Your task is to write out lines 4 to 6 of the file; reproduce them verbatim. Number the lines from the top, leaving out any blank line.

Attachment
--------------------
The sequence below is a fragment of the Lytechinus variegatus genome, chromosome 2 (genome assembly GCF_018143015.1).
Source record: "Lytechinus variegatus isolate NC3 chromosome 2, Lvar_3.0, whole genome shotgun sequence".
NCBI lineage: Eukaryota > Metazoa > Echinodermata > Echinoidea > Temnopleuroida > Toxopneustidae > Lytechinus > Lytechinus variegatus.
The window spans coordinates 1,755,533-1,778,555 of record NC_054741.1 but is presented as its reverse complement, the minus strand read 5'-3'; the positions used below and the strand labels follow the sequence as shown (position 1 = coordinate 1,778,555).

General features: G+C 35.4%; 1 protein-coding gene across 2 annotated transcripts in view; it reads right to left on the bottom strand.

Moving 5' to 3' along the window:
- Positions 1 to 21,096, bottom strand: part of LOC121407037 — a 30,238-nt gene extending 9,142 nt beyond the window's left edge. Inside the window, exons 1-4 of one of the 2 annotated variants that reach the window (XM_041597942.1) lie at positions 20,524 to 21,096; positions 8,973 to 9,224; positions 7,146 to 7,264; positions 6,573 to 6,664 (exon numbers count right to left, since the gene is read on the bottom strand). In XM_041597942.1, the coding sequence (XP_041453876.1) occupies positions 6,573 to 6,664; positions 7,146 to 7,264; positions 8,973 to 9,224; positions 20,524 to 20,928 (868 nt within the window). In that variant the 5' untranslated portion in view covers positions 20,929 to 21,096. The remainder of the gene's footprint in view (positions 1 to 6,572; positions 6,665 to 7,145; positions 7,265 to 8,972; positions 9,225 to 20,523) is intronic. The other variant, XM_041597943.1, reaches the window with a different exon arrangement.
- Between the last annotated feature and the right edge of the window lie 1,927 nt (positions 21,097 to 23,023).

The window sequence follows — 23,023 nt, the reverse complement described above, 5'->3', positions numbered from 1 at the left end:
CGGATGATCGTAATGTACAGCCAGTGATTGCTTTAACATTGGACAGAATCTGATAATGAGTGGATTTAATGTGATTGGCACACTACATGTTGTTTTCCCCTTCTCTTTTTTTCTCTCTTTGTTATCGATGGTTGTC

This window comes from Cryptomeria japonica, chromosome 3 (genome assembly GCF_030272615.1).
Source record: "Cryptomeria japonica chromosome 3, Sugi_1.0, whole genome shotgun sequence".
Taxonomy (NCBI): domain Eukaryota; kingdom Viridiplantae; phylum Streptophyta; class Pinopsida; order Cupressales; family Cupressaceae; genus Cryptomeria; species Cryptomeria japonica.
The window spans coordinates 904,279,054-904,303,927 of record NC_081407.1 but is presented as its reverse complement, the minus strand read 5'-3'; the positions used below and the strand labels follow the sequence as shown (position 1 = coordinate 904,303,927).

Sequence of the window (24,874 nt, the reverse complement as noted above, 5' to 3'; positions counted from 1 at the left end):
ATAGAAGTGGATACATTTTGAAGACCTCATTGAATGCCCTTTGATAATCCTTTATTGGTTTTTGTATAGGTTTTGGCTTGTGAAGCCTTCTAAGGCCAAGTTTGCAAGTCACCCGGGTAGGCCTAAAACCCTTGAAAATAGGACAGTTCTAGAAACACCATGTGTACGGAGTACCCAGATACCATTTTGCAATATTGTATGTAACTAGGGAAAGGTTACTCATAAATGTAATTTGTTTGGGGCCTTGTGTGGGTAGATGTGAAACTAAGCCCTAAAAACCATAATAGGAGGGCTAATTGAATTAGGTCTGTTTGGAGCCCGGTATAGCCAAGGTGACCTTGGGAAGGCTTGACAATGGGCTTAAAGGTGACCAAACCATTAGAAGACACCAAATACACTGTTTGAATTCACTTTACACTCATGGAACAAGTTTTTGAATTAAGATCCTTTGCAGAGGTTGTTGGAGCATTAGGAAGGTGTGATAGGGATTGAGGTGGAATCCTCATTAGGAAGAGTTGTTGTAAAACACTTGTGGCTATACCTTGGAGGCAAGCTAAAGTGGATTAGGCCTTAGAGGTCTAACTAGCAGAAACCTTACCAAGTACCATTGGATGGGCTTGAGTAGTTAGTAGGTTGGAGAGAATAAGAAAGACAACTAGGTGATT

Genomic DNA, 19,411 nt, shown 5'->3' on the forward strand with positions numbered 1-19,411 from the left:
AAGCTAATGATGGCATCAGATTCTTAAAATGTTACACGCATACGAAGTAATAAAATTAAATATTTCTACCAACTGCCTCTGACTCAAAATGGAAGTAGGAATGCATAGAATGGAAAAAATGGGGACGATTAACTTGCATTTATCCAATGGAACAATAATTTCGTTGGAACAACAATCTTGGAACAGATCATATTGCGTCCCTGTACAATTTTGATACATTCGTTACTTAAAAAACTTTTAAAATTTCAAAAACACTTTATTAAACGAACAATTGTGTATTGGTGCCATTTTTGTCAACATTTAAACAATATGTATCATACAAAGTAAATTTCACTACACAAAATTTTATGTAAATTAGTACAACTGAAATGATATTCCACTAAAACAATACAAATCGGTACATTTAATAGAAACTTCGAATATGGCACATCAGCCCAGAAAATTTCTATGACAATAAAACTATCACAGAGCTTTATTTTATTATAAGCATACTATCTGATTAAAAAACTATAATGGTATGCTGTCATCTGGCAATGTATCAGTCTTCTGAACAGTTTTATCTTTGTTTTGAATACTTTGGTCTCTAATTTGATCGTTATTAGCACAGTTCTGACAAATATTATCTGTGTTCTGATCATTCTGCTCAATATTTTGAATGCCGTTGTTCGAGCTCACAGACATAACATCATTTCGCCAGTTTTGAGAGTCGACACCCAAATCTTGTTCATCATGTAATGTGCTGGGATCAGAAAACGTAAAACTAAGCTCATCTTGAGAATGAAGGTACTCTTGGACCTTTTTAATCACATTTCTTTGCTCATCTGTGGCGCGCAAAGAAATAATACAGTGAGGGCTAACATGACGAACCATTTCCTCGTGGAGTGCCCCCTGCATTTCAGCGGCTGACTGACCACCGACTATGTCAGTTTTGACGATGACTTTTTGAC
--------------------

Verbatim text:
The window spans coordinates 1,755,533-1,778,555 of record NC_054741.1 but is presented as its reverse complement, the minus strand read 5'-3'; the positions used below and the strand labels follow the sequence as shown (position 1 = coordinate 1,778,555).

General features: G+C 35.4%; 1 protein-coding gene across 2 annotated transcripts in view; it reads right to left on the bottom strand.

Moving 5' to 3' along the window: